#PehaMelimpah & Why Toxic Role Models Are Over

Over the past couple of days, a revered Malaysian fashion critic caused quite a storm when she suggested that people over 60kgs should not attend cat walk events as it makes others like herself feel “awkward and uncomfortable” when seated next to thiccies. Her comment basically sent everyone into a frenzy, calling the celebrity image consultant and stylist out for body-shaming. Like, everyone. The issue’s gotten so much fire from the internet that even The Telegraph and several International news outlets picked it up.

The stylist has since taken down her post and apologised, saying that she wasn’t directing her comment to anyone in particular, as she was merely sharing her uncomfortable experience at a recent fashion event where she was seated next to a fairly large man who had apparently not left enough room for her petite figure. Not the apology everyone was hoping for, but it feels like it’s the best one we’re going to get.

Back-handed apology aside, this isn’t the first time she’s expressed her thoughts on  people who are bigger in size. In a 2016 interview with Malaysia Tatler, she coyly mentioned that size does matter if you love fashion and dressing up. “People may say size doesn’t matter but who are we kidding? It does! Why do you think the big fashion houses do not cater to plus sized women?”

I mean, tell that to the likes of Ashley Graham and Paloma Elsesser. Tell that to Anna Wintour (who was notorious for hating on fat people) and Andre Leon Talley who both agree that fat-shaming is cancelled and that fashion is for everyone. Tell that to everyone who had a hard time getting out of bed this morning because God forbid, someone looks you up and down just because you don’t fit their idea of “normal”.

As the fashion world and everyone involved strive to be more inclusive everyday, it’s sad to see that the Malaysian fashion industry is still in the process of coming to terms with diversity. If it isn’t bad enough that there aren’t enough options for plus-sized figures, it’s been made worse when a role model for many speaks unkindly of larger sized people, just because someone’s thighs made her feel uncomfortable that one time.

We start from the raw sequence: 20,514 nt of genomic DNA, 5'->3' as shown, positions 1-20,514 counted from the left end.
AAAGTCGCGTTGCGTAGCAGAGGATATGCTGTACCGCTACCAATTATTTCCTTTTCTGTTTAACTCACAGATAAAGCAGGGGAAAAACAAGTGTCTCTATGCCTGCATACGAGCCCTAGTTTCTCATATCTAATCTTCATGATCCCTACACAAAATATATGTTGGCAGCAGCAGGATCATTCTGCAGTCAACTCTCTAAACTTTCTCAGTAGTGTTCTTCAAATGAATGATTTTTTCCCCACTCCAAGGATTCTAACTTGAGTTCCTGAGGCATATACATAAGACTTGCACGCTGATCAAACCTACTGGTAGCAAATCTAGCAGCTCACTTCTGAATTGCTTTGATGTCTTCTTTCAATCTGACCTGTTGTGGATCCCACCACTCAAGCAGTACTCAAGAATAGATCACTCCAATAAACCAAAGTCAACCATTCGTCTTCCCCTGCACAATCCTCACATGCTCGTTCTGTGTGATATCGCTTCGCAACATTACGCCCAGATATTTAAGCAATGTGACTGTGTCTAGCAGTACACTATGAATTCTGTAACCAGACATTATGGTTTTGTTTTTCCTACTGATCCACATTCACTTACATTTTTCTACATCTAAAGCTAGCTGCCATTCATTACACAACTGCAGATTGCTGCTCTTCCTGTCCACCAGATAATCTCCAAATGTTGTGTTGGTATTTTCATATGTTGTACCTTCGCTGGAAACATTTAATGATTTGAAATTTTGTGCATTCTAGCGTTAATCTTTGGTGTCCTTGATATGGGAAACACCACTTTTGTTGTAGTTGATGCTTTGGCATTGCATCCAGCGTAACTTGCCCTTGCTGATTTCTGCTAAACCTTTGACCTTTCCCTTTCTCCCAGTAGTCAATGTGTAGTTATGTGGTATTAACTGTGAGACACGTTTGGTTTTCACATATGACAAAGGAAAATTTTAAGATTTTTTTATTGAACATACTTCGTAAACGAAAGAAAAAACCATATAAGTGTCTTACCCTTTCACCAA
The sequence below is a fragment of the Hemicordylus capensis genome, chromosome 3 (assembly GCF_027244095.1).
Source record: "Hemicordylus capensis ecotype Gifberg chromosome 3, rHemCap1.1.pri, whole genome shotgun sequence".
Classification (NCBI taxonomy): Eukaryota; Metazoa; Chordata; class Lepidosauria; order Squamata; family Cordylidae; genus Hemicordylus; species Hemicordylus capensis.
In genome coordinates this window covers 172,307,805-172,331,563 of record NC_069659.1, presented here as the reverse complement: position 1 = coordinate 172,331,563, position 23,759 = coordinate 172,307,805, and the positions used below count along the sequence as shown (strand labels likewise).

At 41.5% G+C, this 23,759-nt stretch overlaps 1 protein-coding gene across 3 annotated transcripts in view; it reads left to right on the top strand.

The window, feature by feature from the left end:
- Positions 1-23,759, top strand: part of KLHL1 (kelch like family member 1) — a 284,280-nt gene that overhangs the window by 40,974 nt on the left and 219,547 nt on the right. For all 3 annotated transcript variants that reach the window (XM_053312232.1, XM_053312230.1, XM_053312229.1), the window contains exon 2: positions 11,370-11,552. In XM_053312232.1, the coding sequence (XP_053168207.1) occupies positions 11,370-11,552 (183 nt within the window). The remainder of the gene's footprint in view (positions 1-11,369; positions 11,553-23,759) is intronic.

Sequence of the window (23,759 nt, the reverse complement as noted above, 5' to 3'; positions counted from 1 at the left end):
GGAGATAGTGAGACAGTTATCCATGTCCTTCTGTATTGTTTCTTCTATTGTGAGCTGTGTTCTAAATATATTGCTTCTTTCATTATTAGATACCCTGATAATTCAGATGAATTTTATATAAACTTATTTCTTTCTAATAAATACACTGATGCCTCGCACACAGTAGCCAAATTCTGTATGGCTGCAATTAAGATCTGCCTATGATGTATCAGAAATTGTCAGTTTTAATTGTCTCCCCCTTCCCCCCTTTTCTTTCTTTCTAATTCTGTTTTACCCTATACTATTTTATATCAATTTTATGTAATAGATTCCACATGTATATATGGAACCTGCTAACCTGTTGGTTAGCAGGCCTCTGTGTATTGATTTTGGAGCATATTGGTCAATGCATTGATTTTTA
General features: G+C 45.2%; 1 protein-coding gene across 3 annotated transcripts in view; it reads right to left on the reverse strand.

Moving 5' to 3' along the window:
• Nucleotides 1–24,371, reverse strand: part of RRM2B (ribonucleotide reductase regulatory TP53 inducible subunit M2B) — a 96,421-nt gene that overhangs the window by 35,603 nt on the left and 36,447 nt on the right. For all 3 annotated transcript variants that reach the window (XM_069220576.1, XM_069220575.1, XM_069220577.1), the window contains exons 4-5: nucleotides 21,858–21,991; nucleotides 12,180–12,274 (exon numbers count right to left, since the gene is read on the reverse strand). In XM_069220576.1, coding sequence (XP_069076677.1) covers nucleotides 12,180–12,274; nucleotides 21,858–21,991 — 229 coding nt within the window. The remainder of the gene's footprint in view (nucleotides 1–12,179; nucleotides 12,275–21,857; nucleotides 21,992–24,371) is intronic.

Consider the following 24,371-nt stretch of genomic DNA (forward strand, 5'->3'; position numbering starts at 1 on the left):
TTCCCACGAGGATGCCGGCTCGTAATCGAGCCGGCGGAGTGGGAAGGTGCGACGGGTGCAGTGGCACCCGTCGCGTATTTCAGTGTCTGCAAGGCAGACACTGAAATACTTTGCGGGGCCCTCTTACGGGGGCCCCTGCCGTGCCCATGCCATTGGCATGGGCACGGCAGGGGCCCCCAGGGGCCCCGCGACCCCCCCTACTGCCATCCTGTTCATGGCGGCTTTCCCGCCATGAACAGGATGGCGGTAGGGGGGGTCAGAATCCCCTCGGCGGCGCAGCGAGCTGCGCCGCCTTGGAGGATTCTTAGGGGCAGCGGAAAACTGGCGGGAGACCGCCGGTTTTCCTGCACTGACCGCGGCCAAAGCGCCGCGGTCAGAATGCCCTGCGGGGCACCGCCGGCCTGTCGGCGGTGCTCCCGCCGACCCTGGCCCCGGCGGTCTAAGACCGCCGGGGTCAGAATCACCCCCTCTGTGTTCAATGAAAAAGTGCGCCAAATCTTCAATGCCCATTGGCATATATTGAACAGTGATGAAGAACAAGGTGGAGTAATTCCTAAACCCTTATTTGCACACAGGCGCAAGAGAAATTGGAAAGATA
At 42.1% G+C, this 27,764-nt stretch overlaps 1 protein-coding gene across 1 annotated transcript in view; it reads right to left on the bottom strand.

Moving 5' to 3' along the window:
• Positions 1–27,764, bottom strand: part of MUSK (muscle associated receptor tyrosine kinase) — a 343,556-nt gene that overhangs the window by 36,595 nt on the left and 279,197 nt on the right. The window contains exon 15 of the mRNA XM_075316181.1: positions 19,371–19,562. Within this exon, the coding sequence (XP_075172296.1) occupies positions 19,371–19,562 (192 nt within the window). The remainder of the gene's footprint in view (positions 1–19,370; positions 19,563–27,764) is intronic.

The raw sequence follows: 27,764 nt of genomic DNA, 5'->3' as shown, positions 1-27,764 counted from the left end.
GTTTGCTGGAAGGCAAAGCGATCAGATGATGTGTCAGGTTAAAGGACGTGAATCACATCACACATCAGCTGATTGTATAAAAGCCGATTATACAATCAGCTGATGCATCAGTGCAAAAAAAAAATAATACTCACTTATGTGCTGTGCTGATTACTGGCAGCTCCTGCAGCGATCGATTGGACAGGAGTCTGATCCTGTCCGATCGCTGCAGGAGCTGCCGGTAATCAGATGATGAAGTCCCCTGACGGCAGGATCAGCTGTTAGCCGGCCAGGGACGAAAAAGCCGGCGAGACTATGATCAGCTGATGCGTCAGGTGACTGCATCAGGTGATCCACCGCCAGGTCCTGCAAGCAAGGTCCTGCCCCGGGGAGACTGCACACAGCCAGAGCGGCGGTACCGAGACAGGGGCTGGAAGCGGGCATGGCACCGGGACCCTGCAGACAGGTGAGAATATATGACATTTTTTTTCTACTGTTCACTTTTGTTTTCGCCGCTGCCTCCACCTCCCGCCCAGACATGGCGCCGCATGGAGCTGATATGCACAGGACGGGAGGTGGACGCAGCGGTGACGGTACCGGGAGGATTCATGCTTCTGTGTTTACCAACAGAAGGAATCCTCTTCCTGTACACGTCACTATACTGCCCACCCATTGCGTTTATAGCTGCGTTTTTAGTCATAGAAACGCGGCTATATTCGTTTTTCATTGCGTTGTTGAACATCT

Though body-shaming has always been a deeply rooted issue within our society in particular, I’ve got to say that I had expected better from one of the industry’s role models. Role models are meant to empower and inspire. Undermining anyone for not fitting into a certain mould can send the wrong message to anyone, especially impressionable young people. You’d think someone who’s constantly in the public eye would know that, but you and I both know that that hasn’t been the case with a lot of so called “role models”.

annysa art by yante ismail
Illustration: An-Nyssa Art by Yante Ismail

It’s devastating when we come to the realisation that our role models aren’t humble enough to try and relate with us on a humane level. Yes, body-shaming has always been a deeply rooted issue within our social construct. As a big girl, I’ve had my fair share of body-shaming nuances headed my way and I’m sure you’ve experienced them too. But it warms the heart when you see beloved designers like Adila Long, Tom Abang Saufi and Calvin Thoo take a stand against body-shaming, making it clear that fashion is for everyone and it’s up to the creative minds of the industry to ensure just that.

With everyone coming together taking a stand for inclusivity, I can’t help but gleam at the thought that maybe we’re ready to make way for not only the fashionable and creative, but also the fresh and tolerant, the ones who believe that kindness is never out of style. Maybe it’s about time that we stop tolerating the toxicity of our role models and choose our idols wisely before enabling them to inspire us further. Maybe we’re ready for new role models.

tenor jonathan

Until then, I hope you attend that fashion show if you feel like it and sit anywhere you want, henny. I’ll always be happy to sit next to you if a meanie gives you grief about your #PehaMelimpah.


Psst, follow me on Instagram at @nadardin!

Have you got a story, experience, commentary or thoughts on anything in particular? Hit us up at our Write In page, or drop us a line at askanythinglah@gmail.com.

6 thoughts on “#PehaMelimpah & Why Toxic Role Models Are Over

Leave a Reply

Fill in your details below or click an icon to log in:

WordPress.com Logo

You are commenting using your WordPress.com account. Log Out /  Change )

Google photo

You are commenting using your Google account. Log Out /  Change )

Twitter picture

You are commenting using your Twitter account. Log Out /  Change )

Facebook photo

You are commenting using your Facebook account. Log Out /  Change )

Connecting to %s